Consider using a NUL terminator. Alternatively, discuss the design rationale in a comment. I'm concerned the lack of symmetry in the API may lead to maintenance engineers accidentally introducing code defects.

buffer description

Consider removing the size parameter, and storing it at the beginning of each buffer.

log base 10

    for( ; number / maxDivisor >= 10; maxDivisor *= 10 ) { }

Would you please Extract Helper? Then we could separately /// document, and unit test, this fragment.

        uint8_t digit = (number / divisor);
        number = number % divisor;

Naïvely this suggests doing the same division operation twice. I imagine the compiler optimized one of them away? If https://godbolt.org says otherwise, you may wish to rephrase this. Similarly, some implementors choose repeated multiplies instead of slow divides when computing logarithm.

We don't NUL terminate the buffer?!? Ok. Then the pos position is really more of a len length.

branch mis-predictions

        if( digit < '0' or digit > '9' )

We don't like isdigit()? OK. Do consider using it, as it is table-driven, therefore it never causes an Intel CPU to mis-predict.

test suite

Thank you kindly for including automated tests. They increase our confidence in the target code.

I like the serialization test, and its edge cases. However, it only tests Happy Path. It does not e.g. offer a too-small buffer and verify a False return. It could also offer a few more cases near 2^32. Not sure why we test 1234567890 twice.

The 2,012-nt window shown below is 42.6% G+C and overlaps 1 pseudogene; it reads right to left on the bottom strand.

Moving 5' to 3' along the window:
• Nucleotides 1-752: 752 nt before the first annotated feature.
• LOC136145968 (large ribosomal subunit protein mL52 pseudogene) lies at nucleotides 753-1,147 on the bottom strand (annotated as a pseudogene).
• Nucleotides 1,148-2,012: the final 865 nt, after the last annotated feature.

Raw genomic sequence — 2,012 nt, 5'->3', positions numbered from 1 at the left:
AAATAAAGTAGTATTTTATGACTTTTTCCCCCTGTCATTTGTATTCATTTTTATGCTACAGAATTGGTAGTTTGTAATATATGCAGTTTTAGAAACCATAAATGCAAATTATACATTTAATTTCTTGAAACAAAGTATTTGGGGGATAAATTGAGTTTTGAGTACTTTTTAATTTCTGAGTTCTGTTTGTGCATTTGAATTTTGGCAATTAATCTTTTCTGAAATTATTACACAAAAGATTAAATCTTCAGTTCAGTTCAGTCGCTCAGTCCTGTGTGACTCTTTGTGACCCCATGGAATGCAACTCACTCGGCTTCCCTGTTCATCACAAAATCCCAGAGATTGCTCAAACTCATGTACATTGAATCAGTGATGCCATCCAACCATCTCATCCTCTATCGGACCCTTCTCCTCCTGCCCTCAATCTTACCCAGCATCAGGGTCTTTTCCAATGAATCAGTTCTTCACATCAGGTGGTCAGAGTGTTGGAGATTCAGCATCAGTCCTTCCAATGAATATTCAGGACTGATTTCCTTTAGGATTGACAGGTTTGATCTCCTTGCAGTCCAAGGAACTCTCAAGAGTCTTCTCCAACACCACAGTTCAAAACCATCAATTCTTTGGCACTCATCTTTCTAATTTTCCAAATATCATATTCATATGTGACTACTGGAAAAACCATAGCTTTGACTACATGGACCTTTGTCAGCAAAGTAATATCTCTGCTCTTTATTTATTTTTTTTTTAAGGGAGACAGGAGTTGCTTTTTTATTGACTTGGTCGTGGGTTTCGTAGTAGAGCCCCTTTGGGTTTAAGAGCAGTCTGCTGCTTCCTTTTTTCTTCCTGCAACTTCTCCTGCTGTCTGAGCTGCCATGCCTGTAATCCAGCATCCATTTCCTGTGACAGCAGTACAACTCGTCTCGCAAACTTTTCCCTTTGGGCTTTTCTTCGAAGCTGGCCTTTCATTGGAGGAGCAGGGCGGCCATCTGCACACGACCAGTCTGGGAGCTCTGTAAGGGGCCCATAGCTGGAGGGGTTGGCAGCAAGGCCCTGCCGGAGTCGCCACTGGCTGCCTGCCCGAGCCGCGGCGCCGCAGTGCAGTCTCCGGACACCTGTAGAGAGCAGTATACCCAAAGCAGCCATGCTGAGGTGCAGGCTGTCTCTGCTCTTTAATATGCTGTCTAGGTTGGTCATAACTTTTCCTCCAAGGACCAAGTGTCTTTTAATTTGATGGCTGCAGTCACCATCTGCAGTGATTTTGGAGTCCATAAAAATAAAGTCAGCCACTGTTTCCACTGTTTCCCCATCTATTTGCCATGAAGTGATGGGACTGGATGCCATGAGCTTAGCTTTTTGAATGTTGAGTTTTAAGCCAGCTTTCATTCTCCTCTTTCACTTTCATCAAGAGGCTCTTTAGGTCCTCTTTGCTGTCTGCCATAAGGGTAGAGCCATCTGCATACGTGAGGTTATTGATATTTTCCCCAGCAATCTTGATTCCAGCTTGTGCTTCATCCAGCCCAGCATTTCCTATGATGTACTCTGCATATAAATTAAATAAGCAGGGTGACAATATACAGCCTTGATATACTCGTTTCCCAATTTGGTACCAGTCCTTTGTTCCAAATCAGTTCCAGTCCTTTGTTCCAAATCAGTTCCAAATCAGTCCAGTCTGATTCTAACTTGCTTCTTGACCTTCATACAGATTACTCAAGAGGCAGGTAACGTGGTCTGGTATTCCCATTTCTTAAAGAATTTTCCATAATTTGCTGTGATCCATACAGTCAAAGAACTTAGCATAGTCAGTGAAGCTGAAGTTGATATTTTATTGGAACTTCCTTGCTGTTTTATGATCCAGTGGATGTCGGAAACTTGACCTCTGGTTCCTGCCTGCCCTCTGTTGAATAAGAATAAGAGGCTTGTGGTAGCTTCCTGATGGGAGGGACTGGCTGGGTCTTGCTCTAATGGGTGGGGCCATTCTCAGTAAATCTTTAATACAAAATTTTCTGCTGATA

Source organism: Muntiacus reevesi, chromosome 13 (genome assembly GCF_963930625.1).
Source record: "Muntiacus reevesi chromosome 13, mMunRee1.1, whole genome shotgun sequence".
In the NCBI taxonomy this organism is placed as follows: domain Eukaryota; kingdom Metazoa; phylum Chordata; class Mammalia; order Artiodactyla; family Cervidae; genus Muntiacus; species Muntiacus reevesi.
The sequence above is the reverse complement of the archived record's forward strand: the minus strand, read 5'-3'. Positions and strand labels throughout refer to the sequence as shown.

I do like the not expected clause for deserialize testing.

Roundtripping through serialize / deserialize, and looping through generated test values, would be a natural extension to the existing "constant" tests.

This code achieves its design goals. It does not appear to suffer from UB.

I would be willing to delegate or accept maintenance tasks on it.

  • 2
    \$\begingroup\$ Instead of the helper function, I'd suggest using the standard div() that "computes both the quotient and the remainder of the division of the numerator x by the denominator y." \$\endgroup\$
    – Harith
    Feb 27 at 9:38
  • \$\begingroup\$ First of all, thank you very much for your answer. Second of all, I should say that I developed this in the context of my project so some things are dependend on the environment I use there. Here is my response. design of public API. Documentation is, of course, to be done. I should have given some contract indeed: one of the points is that buff cannot be NULL. uint8_t as a holder for the position in the buffer. I use this lib (developed also for my project primarily): github.com/LRDPRDX/DataLinkSerialProtocol . About macros instead of constexpr - agreed also...contd \$\endgroup\$
    Feb 27 at 16:10
  • \$\begingroup\$ I think if I had chosen constexpr constants I would have had to put them in some namespace and so on. I just wanted to focus on the serialization algorithm. Again - I agree with this point. About the buff size: 20 is just a "random" number. Just long enough to store everything :) \$\endgroup\$
    Feb 27 at 16:13
  • \$\begingroup\$ log base 10. Yes I think I could have used a better approach. I thought about it: at least I could have used subtraction to eliminate the first division (using the resutl of the second division). Yes I don't need to terminate the string with NUL. I didn't understand your statement about the pos at the end of this seciotn, sorry. branch misprediction. Using the isdigit. Yes, probably I should have. test suite. I agree with everything here. Thank you. \$\endgroup\$
    Feb 27 at 16:20
  • \$\begingroup\$ buffer bounds. I haven't used it yet in the field (I mean my project) and maybe you're right about this. Let me think a bit. Maybe indeed it would be better to store the length in front of the number string. \$\endgroup\$
    Feb 27 at 16:30